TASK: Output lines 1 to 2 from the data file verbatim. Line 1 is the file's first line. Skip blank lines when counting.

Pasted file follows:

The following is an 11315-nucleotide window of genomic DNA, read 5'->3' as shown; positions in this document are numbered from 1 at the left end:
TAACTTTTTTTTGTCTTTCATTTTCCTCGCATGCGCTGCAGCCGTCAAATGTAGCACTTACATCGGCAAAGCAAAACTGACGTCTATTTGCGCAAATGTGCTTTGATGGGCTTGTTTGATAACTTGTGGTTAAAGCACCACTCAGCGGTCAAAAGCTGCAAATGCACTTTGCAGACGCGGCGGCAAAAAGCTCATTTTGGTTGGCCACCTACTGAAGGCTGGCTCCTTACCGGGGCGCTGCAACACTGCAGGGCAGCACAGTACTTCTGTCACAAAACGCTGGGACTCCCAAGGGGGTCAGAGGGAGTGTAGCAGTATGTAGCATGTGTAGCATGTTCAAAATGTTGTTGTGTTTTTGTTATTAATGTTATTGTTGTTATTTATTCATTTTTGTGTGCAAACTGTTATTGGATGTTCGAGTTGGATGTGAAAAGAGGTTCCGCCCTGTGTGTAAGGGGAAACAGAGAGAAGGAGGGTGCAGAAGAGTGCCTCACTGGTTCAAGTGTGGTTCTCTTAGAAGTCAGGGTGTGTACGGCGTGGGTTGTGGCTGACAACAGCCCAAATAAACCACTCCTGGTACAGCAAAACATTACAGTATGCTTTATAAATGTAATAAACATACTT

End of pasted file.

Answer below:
The following is an 11315-nucleotide window of genomic DNA, read 5'->3' as shown; positions in this document are numbered from 1 at the left end:
TAACTTTTTTTTGTCTTTCATTTTCCTCGCATGCGCTGCAGCCGTCAAATGTAGCACTTACATCGGCAAAGCAAAACTGACGTCTATTTGCGCAAATGTGCTTTGATGGGCTTGTTTGATAACTTGTGGTTAAAGCACCACTCAGCGGTCAAAAGCTGCAAATGCACTTTGCAGACGCGGCGGCAAAAAGCTCATTTTGGTTGGCCACCTACTGAAGGCTGGCTCCTTACCGGGGCGCTGCAACACTGCAGGGCAGCACAGTACTTCTGTCACAAAACGCTGGGACTCCCAAGGGGGTCAGAGGGAGTGTAGCAGTATGTAGCATGTGTAGCATGTTCAAAATGTTGTTGTGTTTTTGTTATTAATGTTATTGTTGTTATTTATTCATTTTTGTGTGCAAACTGTTATTGGATGTTCGAGTTGGATGTGAAAAGAGGTTCCGCCCTGTGTGTAAGGGGAAACAGAGAGAAGGAGGGTGCAGAAGAGTGCCTCACTGGTTCAAGTGTGGTTCTCTTAGAAGTCAGGGTGTGTACGGCGTGGGTTGTGGCTGACAACAGCCCAAATAAACCACTCCTGGTACAGCAAAACATTACAGTATGCTTTATAAATGTAATAAACATACTT